It is no easy task to take poetry to the people, but that’s what practicing poets Timothy Bradford and Chad Reynolds set out to do with Short Order Poems, which was conceptualized in a Midtown coffee shop three years ago.
While most people turn the pages of literary fiction or choose nonfiction works, poetry still deserves attention. In fact, it deserves a reader’s undivided attention, as poetry is delicate, every pause is important and no punctuation mark is accidental.
The two poets contend that poetry, with its comments on politics, culture, the past and everyday experiences, deserves to be heard.
“We believe poetry helps people understand their world. It brings a little bit of beauty to their lives and clarity as people slow down in a world that is moving too fast,” Reynolds said. “Poets are often creative, but they often fall into normal customary patterns. We are interested in finding new ways to make poetry more accessible.”
Short Order Poems takes an unconventional route by placing poetry in unlikely places.
In 2014 and 2015, Bradford and Reynolds, along with other local poets, placed their typewriters on folding tables in the streets of Midtown during the popular H&8th Night Market.
Visitors approached the tables, and poets generated poetry on the spot on topics like the moon and grandchildren.
Those events served as the launching pad for Short Order Poems, which now holds monthly events and has aligned with the city’s most eminent fine arts organizations such as Oklahoma Contemporary Arts Center and Ralph Ellison Foundation.
“It connected us with a lot of people,” Bradford said when recalling the organization’s early days at H&8th Night Market. “People began to think about poetry in different ways.”
Now, Bradford and Reynolds are at it again in an effort to bring poetry to an unlikely place and introduce the genre to a new audience.
A year ago, the City of Boston and nonprofit organization Mass Poetry received national attention for their public art installation by displaying poems by well-known American and Boston poets onto various sidewalks throughout the city. The poems were only visible when sidewalks were wet, producing a surprise for people as they traveled the city.
The poems were stenciled with water-resistant paint that only appeared when hit by raindrops or splashed with water.
The installation caught the attention of Downtown Oklahoma City, Inc., the nonprofit community development and downtown management organization responsible for placemaking and public art initiatives in Bricktown, Deep Deuce, Automobile Alley, Arts District, Film Row, Central Business District, Park Plaza and Midtown districts.
Downtown OKC leaders Staci Sanger and Riley Cole reached out to Short Order Poems in hopes to replicate the Boston project with an OKC spin.
With grant funding support from the International Downtown Association and Springboard for the Arts through the National Endowment for the Arts’ Our Town program, the Make It Rain Poems project commenced as Bradford and Reynolds designed it with the model of Short Order Poems.
Last February, through social media, Short Order Poems asked for themes. The public submitted topics ranging from Ralph Ellison to Russell Westbrook and soggy socks to spring flowers.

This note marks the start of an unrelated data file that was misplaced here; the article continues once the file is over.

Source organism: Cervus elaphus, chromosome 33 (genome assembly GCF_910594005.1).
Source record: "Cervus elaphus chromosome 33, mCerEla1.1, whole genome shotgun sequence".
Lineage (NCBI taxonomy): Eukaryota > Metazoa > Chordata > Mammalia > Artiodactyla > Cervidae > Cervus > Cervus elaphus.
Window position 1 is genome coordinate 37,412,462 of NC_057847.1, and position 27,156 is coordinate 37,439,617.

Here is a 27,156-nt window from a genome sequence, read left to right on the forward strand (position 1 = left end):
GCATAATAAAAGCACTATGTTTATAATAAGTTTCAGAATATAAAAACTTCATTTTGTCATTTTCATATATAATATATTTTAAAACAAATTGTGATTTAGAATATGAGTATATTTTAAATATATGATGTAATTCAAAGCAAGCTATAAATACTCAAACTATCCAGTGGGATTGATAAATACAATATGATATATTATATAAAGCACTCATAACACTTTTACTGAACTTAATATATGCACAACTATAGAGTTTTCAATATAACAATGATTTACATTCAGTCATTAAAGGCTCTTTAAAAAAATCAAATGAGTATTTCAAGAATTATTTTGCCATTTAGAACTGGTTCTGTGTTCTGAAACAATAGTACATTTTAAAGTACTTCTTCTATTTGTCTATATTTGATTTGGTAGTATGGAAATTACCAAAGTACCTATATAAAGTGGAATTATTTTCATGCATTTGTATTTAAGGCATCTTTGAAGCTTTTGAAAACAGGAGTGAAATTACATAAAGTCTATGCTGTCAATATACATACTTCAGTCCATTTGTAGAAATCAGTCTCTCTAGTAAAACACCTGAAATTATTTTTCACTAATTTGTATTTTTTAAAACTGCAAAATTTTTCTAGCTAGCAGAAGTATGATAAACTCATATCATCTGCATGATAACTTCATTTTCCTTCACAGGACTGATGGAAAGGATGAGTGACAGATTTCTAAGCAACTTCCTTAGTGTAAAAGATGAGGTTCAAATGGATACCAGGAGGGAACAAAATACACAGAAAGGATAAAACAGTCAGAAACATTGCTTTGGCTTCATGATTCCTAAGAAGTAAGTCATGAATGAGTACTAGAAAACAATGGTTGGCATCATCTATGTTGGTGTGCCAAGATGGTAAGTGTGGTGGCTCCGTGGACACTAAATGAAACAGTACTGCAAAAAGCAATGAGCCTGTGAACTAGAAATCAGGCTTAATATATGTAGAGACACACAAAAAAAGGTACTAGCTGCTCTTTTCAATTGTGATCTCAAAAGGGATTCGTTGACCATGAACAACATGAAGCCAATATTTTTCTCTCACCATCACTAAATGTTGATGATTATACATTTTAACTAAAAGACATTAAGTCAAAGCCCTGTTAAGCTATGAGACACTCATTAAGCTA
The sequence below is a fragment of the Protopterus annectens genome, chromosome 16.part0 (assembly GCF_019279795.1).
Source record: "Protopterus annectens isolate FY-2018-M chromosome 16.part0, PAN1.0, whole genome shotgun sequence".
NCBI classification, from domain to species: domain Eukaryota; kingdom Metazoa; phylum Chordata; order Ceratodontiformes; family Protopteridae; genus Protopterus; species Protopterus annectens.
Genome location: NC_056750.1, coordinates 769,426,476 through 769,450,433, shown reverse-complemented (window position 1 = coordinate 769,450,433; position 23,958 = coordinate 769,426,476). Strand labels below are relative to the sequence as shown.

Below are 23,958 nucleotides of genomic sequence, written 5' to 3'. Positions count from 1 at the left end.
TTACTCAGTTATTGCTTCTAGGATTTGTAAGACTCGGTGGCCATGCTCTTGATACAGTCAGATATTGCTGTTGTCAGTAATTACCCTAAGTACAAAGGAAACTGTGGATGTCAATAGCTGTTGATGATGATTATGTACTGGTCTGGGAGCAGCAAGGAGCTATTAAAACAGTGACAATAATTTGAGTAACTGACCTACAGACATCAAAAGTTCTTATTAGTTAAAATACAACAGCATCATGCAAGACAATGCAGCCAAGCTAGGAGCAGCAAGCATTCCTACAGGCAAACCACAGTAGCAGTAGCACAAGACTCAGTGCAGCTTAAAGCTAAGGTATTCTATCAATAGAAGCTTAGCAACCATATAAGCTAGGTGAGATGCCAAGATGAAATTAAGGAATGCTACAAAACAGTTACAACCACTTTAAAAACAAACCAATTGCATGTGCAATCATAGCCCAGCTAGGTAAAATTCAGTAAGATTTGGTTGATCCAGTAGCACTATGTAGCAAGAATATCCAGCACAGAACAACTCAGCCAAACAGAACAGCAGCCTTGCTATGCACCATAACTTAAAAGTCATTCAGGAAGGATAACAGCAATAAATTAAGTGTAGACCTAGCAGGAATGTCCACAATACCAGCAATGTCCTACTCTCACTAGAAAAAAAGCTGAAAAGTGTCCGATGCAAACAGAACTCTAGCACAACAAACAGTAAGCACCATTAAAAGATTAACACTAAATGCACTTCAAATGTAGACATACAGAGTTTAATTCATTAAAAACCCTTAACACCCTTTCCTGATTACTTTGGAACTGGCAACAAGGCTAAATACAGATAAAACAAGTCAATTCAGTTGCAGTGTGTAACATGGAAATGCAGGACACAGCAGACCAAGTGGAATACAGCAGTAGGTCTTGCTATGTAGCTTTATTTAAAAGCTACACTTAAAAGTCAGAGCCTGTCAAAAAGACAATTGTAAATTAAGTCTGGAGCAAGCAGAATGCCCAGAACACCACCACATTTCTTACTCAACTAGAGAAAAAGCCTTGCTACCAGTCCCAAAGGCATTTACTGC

Sixteen guest writers, including the state’s poet laureate Jeanetta Calhoun Mish, received three random topics with the instructions to choose one for a poem. In the spirit of Short Order Poem, guest poets had a short turnaround. In total, they produced 27 Make It Rain poems.
Alexis Orgera, Nahjah Amatullah, Brent Newsom, Quraysh Ali Lansana, Benjamin Myers, Jenny Yang Cropp, Mish, Allison Adelle Hedge Coke, Candace Liger, John Selvidge, Kathleen Rooney, Grant Jenkins, Victoria McArtor, Shira Erlichman, Reynolds and Bradford wrote poems for the project.
The poems were installed by Bradford and Reynolds using a biodegradable paint and stencils donated by Stephen Saak and Todd Williamson with S&S Promotions, Inc.
Catch a glimpse
This week, visitors to downtown OKC districts might get their first glimpse of poems glistening under spring raindrops. They will appear on sidewalks in front of popular restaurants, coffee and retail shops and public gathering places.
For those impatient for a downpour, wetting a sidewalk with a squirt gun or water bottle also will reveal the works.
To find locations, Downtown OKC and Short Order Poems created a public Google map, available at the project website downtownokc.com/rain-poems.
For readers who can’t get enough of the poems, Midtown’s Commonplace Books will feature a Make It Rain Poems section with published works by participating poets.
Since the paint lasts for six to eight weeks, Bradford and Reynolds plan to go back and refresh their creations this summer and fall to keep the installation going for more than six months.
During rainstorms, the poets hope to see the public with an eye to the ground, inspired to take a moment to read.
“What we do see is us doing any kind of project that helps us accomplish our mission to bring poetry to the people in unexpected ways and in unexpected places,” Reynolds said when asked what the future holds for Short Order Poems. “We will be keeping our eyes open for another project that can help us put poems where people who don’t typically read poems are.”
print headline: All wet, Downtown’s Short Order Poems public art project reveals itself beneath pedestrians’ feet just in time for the rainy season.